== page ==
Cookbooks are more than just a collection of recipes people can turn to for kitchen experiments and references.

They are part memoir: when the author culls memories of his or her childhood, moments when the dishes are not just enjoyed but celebrated, the book becomes an immortalization of one’s milestones. The cookbook shares food and memories to others who may find joy in them too.

They act as recipe banks too. It is easy to forget food eaten by generations past. Books preserve these cultural pieces, which are important factors of history, and agricultural fragments that define a country’s rich landscape.

In this digital age, it may be easy to dismiss cookbooks as mere dust gatherers. But they hold much value, beyond what many deem them merely as. “To question the necessity of cookbooks today is akin to asking the relevance of newspapers,” says Tatung Sarthou, who has released four bestselling cookbooks to date.

“Cookbooks are as much a record of our life as any history book,” he adds. “One would make a grave error to see these only as mere collections of recipes. It is an important snapshot of our society, of our unique gastronomic culture at specific points in our history. I feel duty-bound to share my knowledge and experience to the next generation of Filipino chefs and home cooks as I have learned from those that have come before me. At the same time, I wish to bridge the gap between the high-brow and the low-brow that exists in the current crop of publications available today. Our nation is blessed with a rich culinary culture and our cookbooks should be a reflection of this living heritage.”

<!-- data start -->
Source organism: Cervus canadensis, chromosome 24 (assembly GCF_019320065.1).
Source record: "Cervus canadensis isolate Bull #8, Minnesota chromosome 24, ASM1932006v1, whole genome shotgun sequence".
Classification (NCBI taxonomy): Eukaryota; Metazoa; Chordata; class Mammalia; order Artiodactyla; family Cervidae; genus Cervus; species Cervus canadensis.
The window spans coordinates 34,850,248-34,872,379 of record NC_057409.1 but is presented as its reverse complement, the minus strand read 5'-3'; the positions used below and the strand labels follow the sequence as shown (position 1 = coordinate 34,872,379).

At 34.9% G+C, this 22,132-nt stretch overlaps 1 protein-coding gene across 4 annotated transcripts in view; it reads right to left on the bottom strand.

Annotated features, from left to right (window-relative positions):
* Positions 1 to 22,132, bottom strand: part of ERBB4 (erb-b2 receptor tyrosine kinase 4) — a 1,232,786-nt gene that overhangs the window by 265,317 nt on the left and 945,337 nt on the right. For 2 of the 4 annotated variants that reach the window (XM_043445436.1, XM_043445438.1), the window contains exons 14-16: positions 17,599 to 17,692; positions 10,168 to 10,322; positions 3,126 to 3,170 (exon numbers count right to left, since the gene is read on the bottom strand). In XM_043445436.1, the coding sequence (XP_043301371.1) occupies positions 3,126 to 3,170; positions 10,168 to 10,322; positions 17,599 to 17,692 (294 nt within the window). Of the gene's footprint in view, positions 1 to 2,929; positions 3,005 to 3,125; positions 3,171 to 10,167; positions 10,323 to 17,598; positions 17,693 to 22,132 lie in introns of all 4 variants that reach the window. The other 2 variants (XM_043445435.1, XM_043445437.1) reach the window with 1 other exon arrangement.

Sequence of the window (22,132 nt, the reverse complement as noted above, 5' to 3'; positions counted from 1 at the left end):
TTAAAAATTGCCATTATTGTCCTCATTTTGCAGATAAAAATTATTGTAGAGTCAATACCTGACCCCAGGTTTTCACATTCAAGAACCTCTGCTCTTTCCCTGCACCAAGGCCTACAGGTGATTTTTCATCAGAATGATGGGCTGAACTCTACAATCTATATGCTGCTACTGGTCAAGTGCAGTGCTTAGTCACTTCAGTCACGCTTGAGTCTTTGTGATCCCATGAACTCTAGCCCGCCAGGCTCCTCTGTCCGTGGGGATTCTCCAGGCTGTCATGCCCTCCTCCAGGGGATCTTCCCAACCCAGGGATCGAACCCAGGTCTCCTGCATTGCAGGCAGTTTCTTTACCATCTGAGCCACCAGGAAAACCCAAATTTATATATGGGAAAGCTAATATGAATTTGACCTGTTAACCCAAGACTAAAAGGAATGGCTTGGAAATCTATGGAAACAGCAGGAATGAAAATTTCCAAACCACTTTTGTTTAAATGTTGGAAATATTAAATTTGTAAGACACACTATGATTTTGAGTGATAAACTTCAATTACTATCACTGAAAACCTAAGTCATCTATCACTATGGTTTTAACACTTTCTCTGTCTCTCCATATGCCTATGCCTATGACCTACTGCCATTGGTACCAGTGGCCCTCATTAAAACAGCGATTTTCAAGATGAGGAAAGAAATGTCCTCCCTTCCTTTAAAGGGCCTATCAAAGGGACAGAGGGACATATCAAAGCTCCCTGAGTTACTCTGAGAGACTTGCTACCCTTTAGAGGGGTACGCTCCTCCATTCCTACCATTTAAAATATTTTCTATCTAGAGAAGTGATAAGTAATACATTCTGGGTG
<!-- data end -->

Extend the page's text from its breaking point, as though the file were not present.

Ige Ramos, who has recently republished the influential book of Maria Orosa, shares the same sentiments. “Cookbooks are not just codified instructional materials that will help plan a meal or cook a great dinner. It is more than that. It is a cultural repository of culinary practices in a particular period of time. It is a slice of time that contains a multi-sensorial memory: smell, taste, sound, sight, texture, and sense of space,” he says.

“Cookbooks can trace what was considered fashionable or what was perceived to be nutritious. It can also be subversive as it questions and revalidates existing norms in cooking, eating, and the general lifestyle. The cultural history of a country can be gleaned through its cookbooks,” he adds.

Ige has been involved in different aspects of producing a cookbook, from research to design. He has even dabbled in self-publishing. “I compare making cookbooks to producing Opera as it encompasses various art forms: from music to literature, from architecture to dance, from visual arts to drama. It is, after all, one of the best forms of creative nonfiction. Its transformative nature can take you to a faraway place and the most intimate kitchen in any part of the world or acquaint you with a new ingredient or a cooking technique that you can never imagine.”

Cookbooks don’t just teach and expand the culinary knowledge of the reader. They’re not just instruction manuals. They let you in on someone’s life or a country’s ways and means sans actual travel. More importantly, cookbooks are central to food heritage and national cultural history.